SULLIVAN (continuing directly): Given the enormous overload of coverage elsewhere, The Times tried to provide something distinctive. Charles Strum, the deputy national editor handling the story, told me that his aim had been ''to bring more light than heat, because, over all, this is a situation with more heat than light.'' While editing articles in the New York office—most of them written by Ms. Alvarez, the Miami bureau chief—he spent his days wearing headphones so that he could listen to live streaming of the trial.Strum's observations were right. Press coverage of the Zimmerman trial did have to deal with a lot of heat and perhaps a bit less light. There has been “a lot of misinformation” surrounding this high-profile case.
''There are a lot of accusations, a lot of misinformation and a lot of conspiracy theorizing,'' he said.
Accusations have been widespread, against a range of persons. (Police chief fired! Jurors in hiding!) Conspiracy theories have appeared, if only in comment threads. (George Zimmerman broke his own nose, hurling himself at the sidewalk!)
Strum was right in his observations. Sullivan seemed to think that the Times had lived up to his sensible journalistic concerns. But in the process of praising the Times, Sullivan failed to note a very important fact:
Much of the misinformation which still defines this case entered the journalistic bloodstream through the New York Times! That misinformation dominated the paper’s early reporting, when the Times engaged in some truly egregious misconduct.
This newspaper’s early news reports generated much more heat than light about this deeply unfortunate case. And it’s obvious where reporters were getting their heat, and their misinformation.
Again and again, those bogus facts seem to have come from the Martin family and especially from their attorneys. In the case of the New York Times’ first news report, that includes one false claim so egregious that it ought to shock the conscience.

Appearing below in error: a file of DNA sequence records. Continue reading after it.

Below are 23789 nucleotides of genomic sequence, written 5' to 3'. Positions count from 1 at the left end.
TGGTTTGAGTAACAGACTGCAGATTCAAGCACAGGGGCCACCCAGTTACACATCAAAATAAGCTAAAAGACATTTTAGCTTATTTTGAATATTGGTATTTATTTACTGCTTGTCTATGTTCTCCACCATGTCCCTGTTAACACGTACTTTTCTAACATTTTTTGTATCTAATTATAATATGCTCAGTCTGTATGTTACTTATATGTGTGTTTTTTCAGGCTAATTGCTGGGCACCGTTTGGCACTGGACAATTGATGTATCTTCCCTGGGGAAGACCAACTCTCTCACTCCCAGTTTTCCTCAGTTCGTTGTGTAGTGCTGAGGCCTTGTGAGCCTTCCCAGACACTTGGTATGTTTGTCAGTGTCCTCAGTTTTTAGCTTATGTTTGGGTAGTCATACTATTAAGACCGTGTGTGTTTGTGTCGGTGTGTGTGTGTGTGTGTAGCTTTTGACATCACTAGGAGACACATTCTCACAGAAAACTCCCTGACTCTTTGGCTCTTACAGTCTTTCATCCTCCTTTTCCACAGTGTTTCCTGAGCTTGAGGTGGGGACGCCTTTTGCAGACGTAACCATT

Let’s repeat that:
The New York Times’ early reporting ought to shock the conscience. That said, the chances are very slight that it will. Meanwhile, Sullivan skipped this egregious misconduct as she issued her typical words of praise for the work of her famous employer.
Your press corps has worked this way for decades, especially at the Times. As we’ll note again later on in the week, all good career liberal players agree not to notice this fact.
All week, we’ll review the New York Times’ early reporting—reporting which included some truly egregious misstatements. We’ll even be able to answer a basic question:
With respect to this high-profile national story, where did the basic parts of the press corps’ Standard Story come from? More specifically, what was the source of the New York Times’ astounding array of misinformation? What was the source of the New York Times' heat-seeking frameworks and language?
The answer to those questions is obvious. Something else is obvious too. Right from its very first news report, the Times engaged in egregious misconduct in its reporting of this case. Its journalistic malpractice should shock the conscience, but almost surely it won’t.
Two shots were fired in a yellow wood! Or so the New York Times reported. The Times attached a lurid suggestion to its egregious false fact.
The color refers to the journalism. But where did that false fact come from?
Tomorrow: For a long list of errors, just click this. But where did those “errors” come from?